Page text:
West 42nd Street. New Amsterdam Theatre.

New Amsterdam at 214 West 42nd Street
Architect: Herts & Tallant

When it opened in 1903, the New Amsterdam was the tallest theater in New York City, and it featured "1,700 seats, cantilevered balconies, and scenery changes controlled by the push of an electronic button." The theater's walls were covered with "vivid mosaics of nature myth narratives and sculptured Art Nouveau detailing," while "the roof was known as 'Aerial Gardens,' where showgirl maven Flo Ziegfeld staged his 'Midnight Frolics' for the 1910s toff-and-buttercup set. Menus included lobster Thermidor, broiled lamb kidneys, and ladyfingers." The theater turned into a movie house in 1935, and premiered with A Midsummer Night's Dream, starring pre-code Deuce jockeys Dick Powell, Verree Teasdale, and James Cagney. McCarthy says "the 1960s and 70s plugged safari grinders, low-budget murder muff jobs, paella westerns, true-story exploitation, and British horror romps that promised ticket-buyers a pack of 'Fright Seeds for Your Own Torture Garden.'" Since 1993, when Walt Disney Theatrical Productions first leased the space, the theater has hosted from of the most popular productions. Today, it's one of the oldest theaters in the neighborhood and it was the first in Manhattan to be granted landmark status.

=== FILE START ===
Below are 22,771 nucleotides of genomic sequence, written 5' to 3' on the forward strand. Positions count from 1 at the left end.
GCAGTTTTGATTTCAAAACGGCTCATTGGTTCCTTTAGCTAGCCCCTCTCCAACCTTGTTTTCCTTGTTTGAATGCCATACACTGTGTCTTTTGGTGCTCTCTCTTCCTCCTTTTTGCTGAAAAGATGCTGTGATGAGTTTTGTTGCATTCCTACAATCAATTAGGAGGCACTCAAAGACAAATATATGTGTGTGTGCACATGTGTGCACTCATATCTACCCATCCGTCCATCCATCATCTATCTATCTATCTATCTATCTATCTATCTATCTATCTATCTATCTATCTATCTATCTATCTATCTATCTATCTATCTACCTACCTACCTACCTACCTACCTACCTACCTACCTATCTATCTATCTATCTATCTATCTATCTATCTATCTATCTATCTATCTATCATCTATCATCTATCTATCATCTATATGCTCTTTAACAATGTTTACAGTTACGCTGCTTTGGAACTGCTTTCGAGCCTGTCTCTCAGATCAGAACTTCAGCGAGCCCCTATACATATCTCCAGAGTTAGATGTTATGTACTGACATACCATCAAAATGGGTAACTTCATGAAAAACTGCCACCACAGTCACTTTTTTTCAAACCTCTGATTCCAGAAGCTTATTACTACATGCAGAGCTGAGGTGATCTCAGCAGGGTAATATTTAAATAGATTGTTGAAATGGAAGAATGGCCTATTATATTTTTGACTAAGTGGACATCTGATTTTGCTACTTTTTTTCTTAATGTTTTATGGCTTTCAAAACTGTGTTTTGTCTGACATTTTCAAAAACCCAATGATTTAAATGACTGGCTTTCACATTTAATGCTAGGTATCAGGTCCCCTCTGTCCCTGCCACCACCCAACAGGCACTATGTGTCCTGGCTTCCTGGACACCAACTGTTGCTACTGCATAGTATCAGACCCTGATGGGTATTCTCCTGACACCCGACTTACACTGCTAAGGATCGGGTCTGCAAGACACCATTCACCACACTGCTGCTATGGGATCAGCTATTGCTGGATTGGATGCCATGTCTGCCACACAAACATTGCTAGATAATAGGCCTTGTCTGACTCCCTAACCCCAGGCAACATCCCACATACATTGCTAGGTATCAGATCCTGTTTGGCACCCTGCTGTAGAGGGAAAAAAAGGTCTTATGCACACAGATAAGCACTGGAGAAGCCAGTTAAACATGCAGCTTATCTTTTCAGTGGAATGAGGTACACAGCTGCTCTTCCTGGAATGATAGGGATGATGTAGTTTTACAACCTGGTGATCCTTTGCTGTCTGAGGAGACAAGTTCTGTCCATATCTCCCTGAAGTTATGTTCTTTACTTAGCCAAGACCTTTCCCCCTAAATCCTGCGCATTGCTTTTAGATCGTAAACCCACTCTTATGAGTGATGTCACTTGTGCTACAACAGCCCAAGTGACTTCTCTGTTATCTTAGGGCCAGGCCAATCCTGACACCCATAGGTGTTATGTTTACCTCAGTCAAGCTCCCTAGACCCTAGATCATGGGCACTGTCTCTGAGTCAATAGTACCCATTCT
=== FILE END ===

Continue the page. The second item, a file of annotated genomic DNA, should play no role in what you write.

Theatre, Lyric, 42nd St. & Bet. 7th & 8th Aves.

Lyric Theater at 213 West 42nd Street
Architect: Victor Hugo Koehler